In the wake of the Exxon Valdez spill and the invasion of Kuwait, the American Congress passed the Spark M. Matsunaga Hydrogen Research, Development, and Demonstration Program Act, an extensive 5-year program management plan intended to define and solve critical technical issues regarding domestic production, distribution and economic use of hydrogen.
In the decade that followed, companies like Ballard Power Systems, based out of Burnaby, British Columbia, surged on the seemingly limitless potential of the hydrogen age, climbing from just $3.75 a share in 1995 to $144.80 in February 2000. Founder Geoffrey Ballard was bullish to say the least, calling detractors, “pistonheads” and predicting that fuel-cells would replace the combustion engine by 2010.
That never happened…
Meanwhile, a fellow named Elon Musk, wanted to change the world with his battery-powered electric vehicles (BEV). Tesla took the spotlight and used it to slam hydrogen fuel cell technology, calling it “fool cell” technology.
Elon Musk is brilliant, but he has too much skin in the game and much of what he claims is basically bullshit.
Let’s go through the classic arguments against hydrogen fuel cells:
Many BEV proponents, including Musk, say fueling with hydrogen is too difficult. Nothing like diesel or gasoline.
Not true. It is pretty damn simple to fill up and takes 3-5 minutes compared to 4-6 hours to charge a BEV.
Hydrogen fuel cell vehicles have considerably smaller ranges than BEVs.
Another falsity. Honda, Toyota and Hyundai all have vehicles with EPA proven ranges of 420-590 kilometres.
Fuel cells wear out quickly.
Again, not true. Most fuel cells have an operating life of 10,000 hours which roughly equates to 5-10 years of use – as long as most people own their vehicles.
Hydrogen fuel cells are also getting a bad wrap for inadequate operating efficiencies. Wow, that one is so off. Hydrogen fuel cells have approximately 70% efficiency in both theory and practice. Not much less than BEVs and miles better than fossil fuel combustion scenarios.
Hydrogen is hard to make and requires fossil fuels. So not true. Electrolysis produces hydrogen with no fossil fuels at about 70% efficiency. There is also a technology developed by a small Alberta-based company called Proton Technologies which taps existing oil/gas wells and produces hydrogen cheaper than electrolysis and without any carbon emissions.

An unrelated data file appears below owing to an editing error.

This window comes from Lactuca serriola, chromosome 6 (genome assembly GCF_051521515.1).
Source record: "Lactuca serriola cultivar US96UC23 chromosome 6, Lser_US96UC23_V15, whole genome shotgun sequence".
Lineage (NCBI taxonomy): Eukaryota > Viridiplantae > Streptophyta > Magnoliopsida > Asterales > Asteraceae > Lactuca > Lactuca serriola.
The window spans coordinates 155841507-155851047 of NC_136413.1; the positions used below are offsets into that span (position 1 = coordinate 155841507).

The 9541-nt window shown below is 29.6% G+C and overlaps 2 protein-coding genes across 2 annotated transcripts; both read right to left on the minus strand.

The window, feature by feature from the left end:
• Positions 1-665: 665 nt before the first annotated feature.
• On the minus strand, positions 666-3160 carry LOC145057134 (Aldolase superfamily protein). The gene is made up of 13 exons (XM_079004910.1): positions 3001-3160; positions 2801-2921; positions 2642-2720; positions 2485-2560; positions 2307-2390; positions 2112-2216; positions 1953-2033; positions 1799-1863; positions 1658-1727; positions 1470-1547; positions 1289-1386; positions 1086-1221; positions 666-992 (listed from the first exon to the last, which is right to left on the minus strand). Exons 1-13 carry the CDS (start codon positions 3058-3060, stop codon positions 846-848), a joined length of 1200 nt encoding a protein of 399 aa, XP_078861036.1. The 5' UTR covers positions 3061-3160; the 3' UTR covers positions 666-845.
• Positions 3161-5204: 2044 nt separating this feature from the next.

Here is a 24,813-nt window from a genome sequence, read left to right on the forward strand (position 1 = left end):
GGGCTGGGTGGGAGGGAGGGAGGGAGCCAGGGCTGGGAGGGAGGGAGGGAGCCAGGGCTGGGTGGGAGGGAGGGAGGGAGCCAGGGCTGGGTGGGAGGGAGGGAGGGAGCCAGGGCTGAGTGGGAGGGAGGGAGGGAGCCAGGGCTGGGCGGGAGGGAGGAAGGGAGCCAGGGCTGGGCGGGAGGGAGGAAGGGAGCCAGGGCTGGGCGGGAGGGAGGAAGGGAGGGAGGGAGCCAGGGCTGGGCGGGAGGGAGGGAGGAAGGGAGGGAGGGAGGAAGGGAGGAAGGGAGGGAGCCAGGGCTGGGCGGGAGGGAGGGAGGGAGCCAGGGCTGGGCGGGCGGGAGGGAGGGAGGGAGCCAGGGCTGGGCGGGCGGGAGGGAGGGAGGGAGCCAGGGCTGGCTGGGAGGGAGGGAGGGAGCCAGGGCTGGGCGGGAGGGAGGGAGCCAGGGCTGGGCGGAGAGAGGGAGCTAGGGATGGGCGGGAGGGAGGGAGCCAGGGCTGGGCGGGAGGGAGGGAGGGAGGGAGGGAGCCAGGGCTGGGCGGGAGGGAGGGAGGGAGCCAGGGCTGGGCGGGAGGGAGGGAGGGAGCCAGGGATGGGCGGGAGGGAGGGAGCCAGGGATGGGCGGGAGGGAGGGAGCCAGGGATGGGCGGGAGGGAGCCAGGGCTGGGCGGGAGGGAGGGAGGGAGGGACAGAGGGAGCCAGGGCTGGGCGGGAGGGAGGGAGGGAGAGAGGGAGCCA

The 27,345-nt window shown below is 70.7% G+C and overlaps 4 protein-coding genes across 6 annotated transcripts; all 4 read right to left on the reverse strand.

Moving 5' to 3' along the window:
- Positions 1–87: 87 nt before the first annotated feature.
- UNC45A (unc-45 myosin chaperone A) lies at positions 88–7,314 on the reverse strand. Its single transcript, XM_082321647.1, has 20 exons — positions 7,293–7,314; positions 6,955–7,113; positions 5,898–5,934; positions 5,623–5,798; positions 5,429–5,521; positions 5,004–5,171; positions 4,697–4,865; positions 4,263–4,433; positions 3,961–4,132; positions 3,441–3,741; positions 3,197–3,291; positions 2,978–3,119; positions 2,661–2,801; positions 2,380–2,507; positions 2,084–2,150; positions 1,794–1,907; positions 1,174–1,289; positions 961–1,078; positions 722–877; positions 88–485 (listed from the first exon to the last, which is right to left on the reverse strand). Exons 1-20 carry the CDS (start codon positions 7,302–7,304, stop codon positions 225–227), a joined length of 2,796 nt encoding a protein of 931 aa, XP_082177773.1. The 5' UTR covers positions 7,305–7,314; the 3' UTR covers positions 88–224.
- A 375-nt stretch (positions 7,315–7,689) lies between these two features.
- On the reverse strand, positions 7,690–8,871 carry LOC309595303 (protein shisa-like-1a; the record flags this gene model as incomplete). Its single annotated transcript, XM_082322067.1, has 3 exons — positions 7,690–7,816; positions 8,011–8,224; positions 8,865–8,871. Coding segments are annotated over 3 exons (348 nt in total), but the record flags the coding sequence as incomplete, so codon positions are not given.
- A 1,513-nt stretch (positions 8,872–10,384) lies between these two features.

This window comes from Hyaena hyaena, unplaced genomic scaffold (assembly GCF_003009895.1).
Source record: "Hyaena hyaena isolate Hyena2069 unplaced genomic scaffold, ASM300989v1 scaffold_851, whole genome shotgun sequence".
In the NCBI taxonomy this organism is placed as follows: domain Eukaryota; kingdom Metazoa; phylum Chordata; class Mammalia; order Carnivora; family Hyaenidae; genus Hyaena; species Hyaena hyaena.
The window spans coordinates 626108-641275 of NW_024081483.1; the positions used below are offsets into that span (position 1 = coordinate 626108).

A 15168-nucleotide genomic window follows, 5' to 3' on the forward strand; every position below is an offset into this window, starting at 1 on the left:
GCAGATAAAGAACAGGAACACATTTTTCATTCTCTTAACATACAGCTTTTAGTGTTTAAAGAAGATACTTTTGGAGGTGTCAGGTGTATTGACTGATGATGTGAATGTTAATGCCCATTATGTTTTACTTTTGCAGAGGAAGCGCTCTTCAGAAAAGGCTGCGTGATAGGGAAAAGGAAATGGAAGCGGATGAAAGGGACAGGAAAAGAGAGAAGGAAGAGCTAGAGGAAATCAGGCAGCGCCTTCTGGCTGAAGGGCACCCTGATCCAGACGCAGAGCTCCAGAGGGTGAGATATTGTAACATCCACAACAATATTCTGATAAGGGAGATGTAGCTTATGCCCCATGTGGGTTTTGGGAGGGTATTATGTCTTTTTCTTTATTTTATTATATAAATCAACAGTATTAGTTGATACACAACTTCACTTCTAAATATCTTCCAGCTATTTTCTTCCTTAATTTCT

Now it can be argued that hydrogen storage is an issue. Yes, it will take up more space than a gas tank, but it’s a lot smaller and lighter than batteries and possesses a gravimetric energy density that puts all other fuels currently used to shame.
Despite all the chatter about the complexity and finicky nature of hydrogen fuel cell vehicles, it is plainly untrue as the systems are know for their robustness and reliability.
Musk has been quick to point out that an infrastructure for hydrogen fuel cells doesn’t exist. He’s right about that one, but there also isn’t an infrastructure for BEVs yet and we don’t see him decrying that.
Currently there are over 700 hydrogen fueling stations across the globe. It would also be good to note that Denmark has a nation-wide H2 station network already in place.
Fuel cell vehicles (FCEVs) give you none of the advantages of a BEV. Again, not true. Some FCEVs have regenerative braking and are able to be used as a smart grid buffer.
Batteries are just plain better and always will be.
There’s so much BS in that, I could fertilize a field of corn with it. Lithium-ion batteries for BEVs are huge, expensive, toxic and will be so for at least another decade.
Musk dismissing hydrogen with arguments such as “Hydrogen is so bullshit, it’s a load of rubbish”, speaks to the fact that without a major infrastructure overhaul, neither technology will survive. Musk, of course, wants BEVs to win and it could be argued that his interest in supporting lithium-ion batteries is based on the possibility of becoming one of the largest lithium-ion battery producers for the industry.
Musk is blinded by his own greed and ambition.
It isn’t a case of one or the other. The successful implementation of alternative fuels in transport will most likely be a hybrid between the two technologies. We will most likely see BEVs serve as local options for families to go to the mall. Hydrogen-hybrids on the other hand, will most likely carry out all the heavy-lifting required in air travel, trucking, shipping, etc.
It will be a wonderfully diverse world as long as Musk isn’t successful at pulling his self-interested wool over our eyes.
FULL DISCLOSURE: The author has no connection to any of the companies named in this article.